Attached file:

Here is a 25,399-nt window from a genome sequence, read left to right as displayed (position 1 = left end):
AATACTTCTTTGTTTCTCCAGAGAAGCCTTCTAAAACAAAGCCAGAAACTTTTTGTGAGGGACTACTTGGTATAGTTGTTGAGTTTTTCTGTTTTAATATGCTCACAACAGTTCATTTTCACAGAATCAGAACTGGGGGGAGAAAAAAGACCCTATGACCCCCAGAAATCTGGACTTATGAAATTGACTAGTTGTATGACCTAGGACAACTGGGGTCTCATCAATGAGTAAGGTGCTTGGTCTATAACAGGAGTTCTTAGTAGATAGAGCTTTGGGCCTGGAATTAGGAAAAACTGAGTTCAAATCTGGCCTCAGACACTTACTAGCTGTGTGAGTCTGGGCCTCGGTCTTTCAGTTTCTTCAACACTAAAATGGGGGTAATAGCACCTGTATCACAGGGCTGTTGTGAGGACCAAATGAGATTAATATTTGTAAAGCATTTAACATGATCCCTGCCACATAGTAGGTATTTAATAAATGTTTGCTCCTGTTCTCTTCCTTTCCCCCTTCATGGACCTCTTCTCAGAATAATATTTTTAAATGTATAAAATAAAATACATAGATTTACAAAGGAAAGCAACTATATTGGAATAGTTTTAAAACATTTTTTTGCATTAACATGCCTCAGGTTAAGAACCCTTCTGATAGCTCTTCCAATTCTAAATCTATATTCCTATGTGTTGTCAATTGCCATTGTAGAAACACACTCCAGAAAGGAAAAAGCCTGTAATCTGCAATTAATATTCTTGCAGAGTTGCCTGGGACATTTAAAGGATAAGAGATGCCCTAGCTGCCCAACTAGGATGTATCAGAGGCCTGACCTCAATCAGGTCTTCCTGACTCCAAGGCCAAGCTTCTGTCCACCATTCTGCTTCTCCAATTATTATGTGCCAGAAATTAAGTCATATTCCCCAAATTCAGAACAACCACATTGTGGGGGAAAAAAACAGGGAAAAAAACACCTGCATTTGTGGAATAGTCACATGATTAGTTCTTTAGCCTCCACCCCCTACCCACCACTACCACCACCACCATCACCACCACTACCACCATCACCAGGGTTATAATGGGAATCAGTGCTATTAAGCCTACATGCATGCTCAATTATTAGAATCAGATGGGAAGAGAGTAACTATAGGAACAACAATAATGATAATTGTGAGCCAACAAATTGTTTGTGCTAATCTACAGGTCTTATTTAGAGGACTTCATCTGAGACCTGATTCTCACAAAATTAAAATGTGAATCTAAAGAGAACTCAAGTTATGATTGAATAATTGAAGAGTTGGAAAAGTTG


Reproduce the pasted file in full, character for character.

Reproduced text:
Here is a 25,399-nt window from a genome sequence, read left to right as displayed (position 1 = left end):
AATACTTCTTTGTTTCTCCAGAGAAGCCTTCTAAAACAAAGCCAGAAACTTTTTGTGAGGGACTACTTGGTATAGTTGTTGAGTTTTTCTGTTTTAATATGCTCACAACAGTTCATTTTCACAGAATCAGAACTGGGGGGAGAAAAAAGACCCTATGACCCCCAGAAATCTGGACTTATGAAATTGACTAGTTGTATGACCTAGGACAACTGGGGTCTCATCAATGAGTAAGGTGCTTGGTCTATAACAGGAGTTCTTAGTAGATAGAGCTTTGGGCCTGGAATTAGGAAAAACTGAGTTCAAATCTGGCCTCAGACACTTACTAGCTGTGTGAGTCTGGGCCTCGGTCTTTCAGTTTCTTCAACACTAAAATGGGGGTAATAGCACCTGTATCACAGGGCTGTTGTGAGGACCAAATGAGATTAATATTTGTAAAGCATTTAACATGATCCCTGCCACATAGTAGGTATTTAATAAATGTTTGCTCCTGTTCTCTTCCTTTCCCCCTTCATGGACCTCTTCTCAGAATAATATTTTTAAATGTATAAAATAAAATACATAGATTTACAAAGGAAAGCAACTATATTGGAATAGTTTTAAAACATTTTTTTGCATTAACATGCCTCAGGTTAAGAACCCTTCTGATAGCTCTTCCAATTCTAAATCTATATTCCTATGTGTTGTCAATTGCCATTGTAGAAACACACTCCAGAAAGGAAAAAGCCTGTAATCTGCAATTAATATTCTTGCAGAGTTGCCTGGGACATTTAAAGGATAAGAGATGCCCTAGCTGCCCAACTAGGATGTATCAGAGGCCTGACCTCAATCAGGTCTTCCTGACTCCAAGGCCAAGCTTCTGTCCACCATTCTGCTTCTCCAATTATTATGTGCCAGAAATTAAGTCATATTCCCCAAATTCAGAACAACCACATTGTGGGGGAAAAAAACAGGGAAAAAAACACCTGCATTTGTGGAATAGTCACATGATTAGTTCTTTAGCCTCCACCCCCTACCCACCACTACCACCACCACCATCACCACCACTACCACCATCACCAGGGTTATAATGGGAATCAGTGCTATTAAGCCTACATGCATGCTCAATTATTAGAATCAGATGGGAAGAGAGTAACTATAGGAACAACAATAATGATAATTGTGAGCCAACAAATTGTTTGTGCTAATCTACAGGTCTTATTTAGAGGACTTCATCTGAGACCTGATTCTCACAAAATTAAAATGTGAATCTAAAGAGAACTCAAGTTATGATTGAATAATTGAAGAGTTGGAAAAGTTG